Survivor Views: Pandemic-Related Challenges Persist for Cancer Patients and Survivors
The American Cancer Society Cancer Action Network (ACS CAN) gives voice to cancer patients and survivors on critical public policy issues that affect their lives. As part of this effort, ACS CAN deploys surveys to better understand cancer patients ’ and survivors’ experiences and perspectives, through efforts such as our Survivor Views research panel. The panel is a group of cancer patients and survivors who respond to regular surveys on their perspectives and experiences to provide important insights to support ACS CAN’s public policy work at all levels of government.
Fielded March 30 to May 14, 2021, the latest survey gathered input on important current issues including the impact of the COVID-19 crisis on survivor cancer screening, disparities in accessing health care, and the public policy priorities with the greatest opportunity to impact their lives. The web-based survey was completed by 1,280 patients and survivors diagnosed with or treated for cancer in the last seven years. This sample provides a margin of error +/-3% at a 96% confidence level. The research provides important insights into the experiences and opinions of cancer patients and survivors in accessing care for their cancer in the midst of the pandemic.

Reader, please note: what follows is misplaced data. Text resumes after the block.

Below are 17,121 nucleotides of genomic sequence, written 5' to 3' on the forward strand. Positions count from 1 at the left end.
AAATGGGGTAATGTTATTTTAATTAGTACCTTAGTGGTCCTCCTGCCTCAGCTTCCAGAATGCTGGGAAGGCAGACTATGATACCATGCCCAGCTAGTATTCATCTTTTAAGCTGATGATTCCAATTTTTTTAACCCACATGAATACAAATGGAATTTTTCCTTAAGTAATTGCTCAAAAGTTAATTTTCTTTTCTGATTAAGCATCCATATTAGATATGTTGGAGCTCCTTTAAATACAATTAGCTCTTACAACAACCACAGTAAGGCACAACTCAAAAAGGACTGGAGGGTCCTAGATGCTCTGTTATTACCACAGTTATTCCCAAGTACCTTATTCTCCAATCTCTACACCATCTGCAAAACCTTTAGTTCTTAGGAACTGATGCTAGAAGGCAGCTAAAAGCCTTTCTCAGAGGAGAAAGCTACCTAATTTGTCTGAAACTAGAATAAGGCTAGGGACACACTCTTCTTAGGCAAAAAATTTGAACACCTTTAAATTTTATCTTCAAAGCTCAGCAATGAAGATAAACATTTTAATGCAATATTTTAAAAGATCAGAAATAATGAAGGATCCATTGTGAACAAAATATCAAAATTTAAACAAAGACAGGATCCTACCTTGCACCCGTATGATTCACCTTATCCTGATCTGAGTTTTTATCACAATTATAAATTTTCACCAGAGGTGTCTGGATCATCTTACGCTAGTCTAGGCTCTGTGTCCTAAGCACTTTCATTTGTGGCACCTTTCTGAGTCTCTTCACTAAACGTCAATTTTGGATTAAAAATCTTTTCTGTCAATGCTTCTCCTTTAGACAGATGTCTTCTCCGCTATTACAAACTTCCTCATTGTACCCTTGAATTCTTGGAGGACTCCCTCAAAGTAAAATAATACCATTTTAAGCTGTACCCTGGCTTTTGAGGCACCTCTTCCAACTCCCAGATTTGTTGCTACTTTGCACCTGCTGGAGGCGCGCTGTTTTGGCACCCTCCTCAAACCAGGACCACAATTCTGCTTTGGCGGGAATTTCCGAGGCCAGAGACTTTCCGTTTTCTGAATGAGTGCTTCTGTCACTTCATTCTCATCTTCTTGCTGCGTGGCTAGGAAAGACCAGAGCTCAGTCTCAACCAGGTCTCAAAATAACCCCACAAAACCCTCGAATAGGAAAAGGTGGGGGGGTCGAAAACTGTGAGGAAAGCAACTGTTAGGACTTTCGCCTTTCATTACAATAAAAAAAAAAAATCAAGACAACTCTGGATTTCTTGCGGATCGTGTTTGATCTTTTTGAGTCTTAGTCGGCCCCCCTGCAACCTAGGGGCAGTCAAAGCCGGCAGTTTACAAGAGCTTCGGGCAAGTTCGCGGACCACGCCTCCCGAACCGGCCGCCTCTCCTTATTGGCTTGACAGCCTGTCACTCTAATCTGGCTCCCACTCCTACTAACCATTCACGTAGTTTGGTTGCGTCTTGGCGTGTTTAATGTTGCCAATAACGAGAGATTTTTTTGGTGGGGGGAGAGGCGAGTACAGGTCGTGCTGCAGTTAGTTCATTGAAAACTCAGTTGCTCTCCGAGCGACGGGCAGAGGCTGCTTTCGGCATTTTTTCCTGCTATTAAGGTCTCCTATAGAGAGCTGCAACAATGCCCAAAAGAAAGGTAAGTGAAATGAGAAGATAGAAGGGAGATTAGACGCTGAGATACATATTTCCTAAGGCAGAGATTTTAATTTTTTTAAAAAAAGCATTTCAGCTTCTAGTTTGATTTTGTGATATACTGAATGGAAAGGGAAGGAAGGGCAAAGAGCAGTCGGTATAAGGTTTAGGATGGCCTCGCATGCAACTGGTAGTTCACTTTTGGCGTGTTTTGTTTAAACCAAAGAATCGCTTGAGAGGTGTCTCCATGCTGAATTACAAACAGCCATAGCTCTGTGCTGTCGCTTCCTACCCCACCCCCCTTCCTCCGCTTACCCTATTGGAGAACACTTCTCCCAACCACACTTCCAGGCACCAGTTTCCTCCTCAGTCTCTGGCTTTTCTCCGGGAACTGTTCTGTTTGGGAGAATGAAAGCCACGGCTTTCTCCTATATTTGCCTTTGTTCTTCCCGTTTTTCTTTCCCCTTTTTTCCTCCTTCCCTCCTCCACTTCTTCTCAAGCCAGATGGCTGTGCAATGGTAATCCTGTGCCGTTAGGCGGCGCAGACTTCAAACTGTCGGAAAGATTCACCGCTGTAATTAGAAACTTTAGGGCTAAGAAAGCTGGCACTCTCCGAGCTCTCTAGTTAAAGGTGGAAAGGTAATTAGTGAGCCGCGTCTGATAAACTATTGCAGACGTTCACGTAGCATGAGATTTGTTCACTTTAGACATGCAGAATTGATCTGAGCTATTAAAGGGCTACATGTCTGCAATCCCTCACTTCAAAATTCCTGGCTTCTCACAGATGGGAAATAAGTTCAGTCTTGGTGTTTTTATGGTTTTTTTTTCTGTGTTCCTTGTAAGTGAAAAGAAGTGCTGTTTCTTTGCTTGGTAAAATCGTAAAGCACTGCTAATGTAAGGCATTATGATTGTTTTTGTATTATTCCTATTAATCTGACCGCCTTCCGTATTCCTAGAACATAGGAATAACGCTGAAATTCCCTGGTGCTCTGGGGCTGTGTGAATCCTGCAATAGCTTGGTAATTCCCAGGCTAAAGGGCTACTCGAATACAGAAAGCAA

Key findings from the survey include:
• Regular cancer screening is a critical component of care for cancer patients and survivors, but nearly one in six respondents (16%) reported a delay or interruption to their recommended cancer screening within the last three months. These disruptions have impacted both screening for their primary cancer (11%) and additional cancers for which they require monitoring (5%). Screening disruptions are in most cases attributable to the impact of COVID-19, including logistical issues such as staffing shortages or lack of available appointments (26%) and patient concern about contracting COVID-19 (22%). However, nearly half of all cancer patients and survivors surveyed have not talked to their providers about what modifications, if any, they should make to cancer screening during the pandemic.